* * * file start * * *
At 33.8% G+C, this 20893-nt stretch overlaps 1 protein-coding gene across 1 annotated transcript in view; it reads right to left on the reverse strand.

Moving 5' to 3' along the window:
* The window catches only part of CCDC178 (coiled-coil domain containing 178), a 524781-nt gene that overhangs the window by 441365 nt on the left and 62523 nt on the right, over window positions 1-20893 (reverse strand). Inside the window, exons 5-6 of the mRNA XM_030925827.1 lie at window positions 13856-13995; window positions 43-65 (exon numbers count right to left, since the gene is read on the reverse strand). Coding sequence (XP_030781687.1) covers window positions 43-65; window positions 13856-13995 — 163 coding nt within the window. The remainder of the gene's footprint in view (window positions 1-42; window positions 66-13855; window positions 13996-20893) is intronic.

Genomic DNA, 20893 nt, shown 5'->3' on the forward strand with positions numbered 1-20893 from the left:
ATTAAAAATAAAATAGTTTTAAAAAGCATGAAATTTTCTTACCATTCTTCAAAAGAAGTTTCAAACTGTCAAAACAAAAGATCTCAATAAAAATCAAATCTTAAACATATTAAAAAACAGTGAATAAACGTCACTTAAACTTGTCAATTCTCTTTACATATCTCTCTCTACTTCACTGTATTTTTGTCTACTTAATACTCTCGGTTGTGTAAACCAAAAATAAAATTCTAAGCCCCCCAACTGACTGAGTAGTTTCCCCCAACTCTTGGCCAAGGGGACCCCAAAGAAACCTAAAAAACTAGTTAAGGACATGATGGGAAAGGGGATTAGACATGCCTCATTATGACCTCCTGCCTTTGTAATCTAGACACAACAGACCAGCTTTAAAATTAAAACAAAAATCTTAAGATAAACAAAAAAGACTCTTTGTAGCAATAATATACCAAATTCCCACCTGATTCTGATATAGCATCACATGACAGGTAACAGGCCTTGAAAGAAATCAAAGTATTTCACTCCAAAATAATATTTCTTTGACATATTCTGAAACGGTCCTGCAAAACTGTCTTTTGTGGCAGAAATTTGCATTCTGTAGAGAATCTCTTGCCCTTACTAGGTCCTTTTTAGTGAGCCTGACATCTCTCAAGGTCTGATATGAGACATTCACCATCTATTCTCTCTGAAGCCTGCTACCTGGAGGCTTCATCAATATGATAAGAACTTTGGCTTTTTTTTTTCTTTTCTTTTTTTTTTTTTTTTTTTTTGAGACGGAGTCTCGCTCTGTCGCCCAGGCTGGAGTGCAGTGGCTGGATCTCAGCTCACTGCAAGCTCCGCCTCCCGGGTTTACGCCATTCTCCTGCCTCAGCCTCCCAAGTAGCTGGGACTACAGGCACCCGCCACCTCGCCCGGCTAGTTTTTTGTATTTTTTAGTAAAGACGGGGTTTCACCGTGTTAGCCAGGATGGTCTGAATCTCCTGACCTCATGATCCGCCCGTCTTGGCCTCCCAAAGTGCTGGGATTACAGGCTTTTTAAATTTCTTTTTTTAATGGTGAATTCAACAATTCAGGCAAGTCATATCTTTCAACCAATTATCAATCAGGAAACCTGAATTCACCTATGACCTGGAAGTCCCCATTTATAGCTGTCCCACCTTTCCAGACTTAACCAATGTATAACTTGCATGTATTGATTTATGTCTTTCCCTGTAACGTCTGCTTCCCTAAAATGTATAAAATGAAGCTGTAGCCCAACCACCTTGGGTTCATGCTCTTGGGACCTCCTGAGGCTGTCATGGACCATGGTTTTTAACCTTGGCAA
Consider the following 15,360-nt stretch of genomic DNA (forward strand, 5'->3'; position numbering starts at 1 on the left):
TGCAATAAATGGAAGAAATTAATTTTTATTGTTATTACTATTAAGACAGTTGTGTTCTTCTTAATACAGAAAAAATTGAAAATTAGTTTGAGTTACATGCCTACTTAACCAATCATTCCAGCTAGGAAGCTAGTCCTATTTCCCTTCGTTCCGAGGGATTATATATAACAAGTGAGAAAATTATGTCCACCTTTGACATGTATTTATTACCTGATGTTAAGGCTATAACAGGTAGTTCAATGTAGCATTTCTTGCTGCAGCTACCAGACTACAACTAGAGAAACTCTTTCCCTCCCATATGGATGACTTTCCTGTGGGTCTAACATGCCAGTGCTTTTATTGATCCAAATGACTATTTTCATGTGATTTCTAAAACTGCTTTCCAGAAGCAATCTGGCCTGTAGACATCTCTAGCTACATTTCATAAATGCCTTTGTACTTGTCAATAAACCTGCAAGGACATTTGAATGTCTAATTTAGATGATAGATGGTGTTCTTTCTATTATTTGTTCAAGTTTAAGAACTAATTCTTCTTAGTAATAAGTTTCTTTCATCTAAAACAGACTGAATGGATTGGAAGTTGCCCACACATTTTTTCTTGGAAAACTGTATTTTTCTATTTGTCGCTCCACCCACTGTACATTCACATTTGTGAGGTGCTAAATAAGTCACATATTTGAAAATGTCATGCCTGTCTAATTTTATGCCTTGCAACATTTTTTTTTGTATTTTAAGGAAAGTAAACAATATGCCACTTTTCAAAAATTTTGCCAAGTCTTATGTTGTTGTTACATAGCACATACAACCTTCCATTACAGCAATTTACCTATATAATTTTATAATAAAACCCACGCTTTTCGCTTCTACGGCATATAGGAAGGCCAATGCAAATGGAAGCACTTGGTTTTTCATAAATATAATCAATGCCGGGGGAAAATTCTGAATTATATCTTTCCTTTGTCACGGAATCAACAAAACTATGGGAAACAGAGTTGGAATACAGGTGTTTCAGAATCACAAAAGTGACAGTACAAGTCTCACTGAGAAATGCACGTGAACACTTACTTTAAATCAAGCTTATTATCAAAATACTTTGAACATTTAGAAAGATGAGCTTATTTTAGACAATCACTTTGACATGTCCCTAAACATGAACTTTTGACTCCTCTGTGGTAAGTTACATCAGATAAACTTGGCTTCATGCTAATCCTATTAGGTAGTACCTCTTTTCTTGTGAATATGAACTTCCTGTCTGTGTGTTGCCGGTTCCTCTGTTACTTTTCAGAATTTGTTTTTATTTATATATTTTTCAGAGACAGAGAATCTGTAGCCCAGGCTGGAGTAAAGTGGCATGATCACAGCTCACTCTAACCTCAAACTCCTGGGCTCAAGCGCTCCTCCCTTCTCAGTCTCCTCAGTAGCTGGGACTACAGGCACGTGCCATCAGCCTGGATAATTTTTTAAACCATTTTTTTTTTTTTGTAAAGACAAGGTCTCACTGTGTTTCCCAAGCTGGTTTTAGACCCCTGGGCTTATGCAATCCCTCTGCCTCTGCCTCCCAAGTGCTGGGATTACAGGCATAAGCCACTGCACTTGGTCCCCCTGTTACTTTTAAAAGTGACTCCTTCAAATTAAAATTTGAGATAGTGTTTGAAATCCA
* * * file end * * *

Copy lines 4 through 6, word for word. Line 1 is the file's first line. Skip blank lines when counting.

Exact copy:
Genomic DNA, 20893 nt, shown 5'->3' on the forward strand with positions numbered 1-20893 from the left:
ATTAAAAATAAAATAGTTTTAAAAAGCATGAAATTTTCTTACCATTCTTCAAAAGAAGTTTCAAACTGTCAAAACAAAAGATCTCAATAAAAATCAAATCTTAAACATATTAAAAAACAGTGAATAAACGTCACTTAAACTTGTCAATTCTCTTTACATATCTCTCTCTACTTCACTGTATTTTTGTCTACTTAATACTCTCGGTTGTGTAAACCAAAAATAAAATTCTAAGCCCCCCAACTGACTGAGTAGTTTCCCCCAACTCTTGGCCAAGGGGACCCCAAAGAAACCTAAAAAACTAGTTAAGGACATGATGGGAAAGGGGATTAGACATGCCTCATTATGACCTCCTGCCTTTGTAATCTAGACACAACAGACCAGCTTTAAAATTAAAACAAAAATCTTAAGATAAACAAAAAAGACTCTTTGTAGCAATAATATACCAAATTCCCACCTGATTCTGATATAGCATCACATGACAGGTAACAGGCCTTGAAAGAAATCAAAGTATTTCACTCCAAAATAATATTTCTTTGACATATTCTGAAACGGTCCTGCAAAACTGTCTTTTGTGGCAGAAATTTGCATTCTGTAGAGAATCTCTTGCCCTTACTAGGTCCTTTTTAGTGAGCCTGACATCTCTCAAGGTCTGATATGAGACATTCACCATCTATTCTCTCTGAAGCCTGCTACCTGGAGGCTTCATCAATATGATAAGAACTTTGGCTTTTTTTTTTCTTTTCTTTTTTTTTTTTTTTTTTTTTGAGACGGAGTCTCGCTCTGTCGCCCAGGCTGGAGTGCAGTGGCTGGATCTCAGCTCACTGCAAGCTCCGCCTCCCGGGTTTACGCCATTCTCCTGCCTCAGCCTCCCAAGTAGCTGGGACTACAGGCACCCGCCACCTCGCCCGGCTAGTTTTTTGTATTTTTTAGTAAAGACGGGGTTTCACCGTGTTAGCCAGGATGGTCTGAATCTCCTGACCTCATGATCCGCCCGTCTTGGCCTCCCAAAGTGCTGGGATTACAGGCTTTTTAAATTTCTTTTTTTAATGGTGAATTCAACAATTCAGGCAAGTCATATCTTTCAACCAATTATCAATCAGGAAACCTGAATTCACCTATGACCTGGAAGTCCCCATTTATAGCTGTCCCACCTTTCCAGACTTAACCAATGTATAACTTGCATGTATTGATTTATGTCTTTCCCTGTAACGTCTGCTTCCCTAAAATGTATAAAATGAAGCTGTAGCCCAACCACCTTGGGTTCATGCTCTTGGGACCTCCTGAGGCTGTCATGGACCATGGTTTTTAACCTTGGCAA
Consider the following 15,360-nt stretch of genomic DNA (forward strand, 5'->3'; position numbering starts at 1 on the left):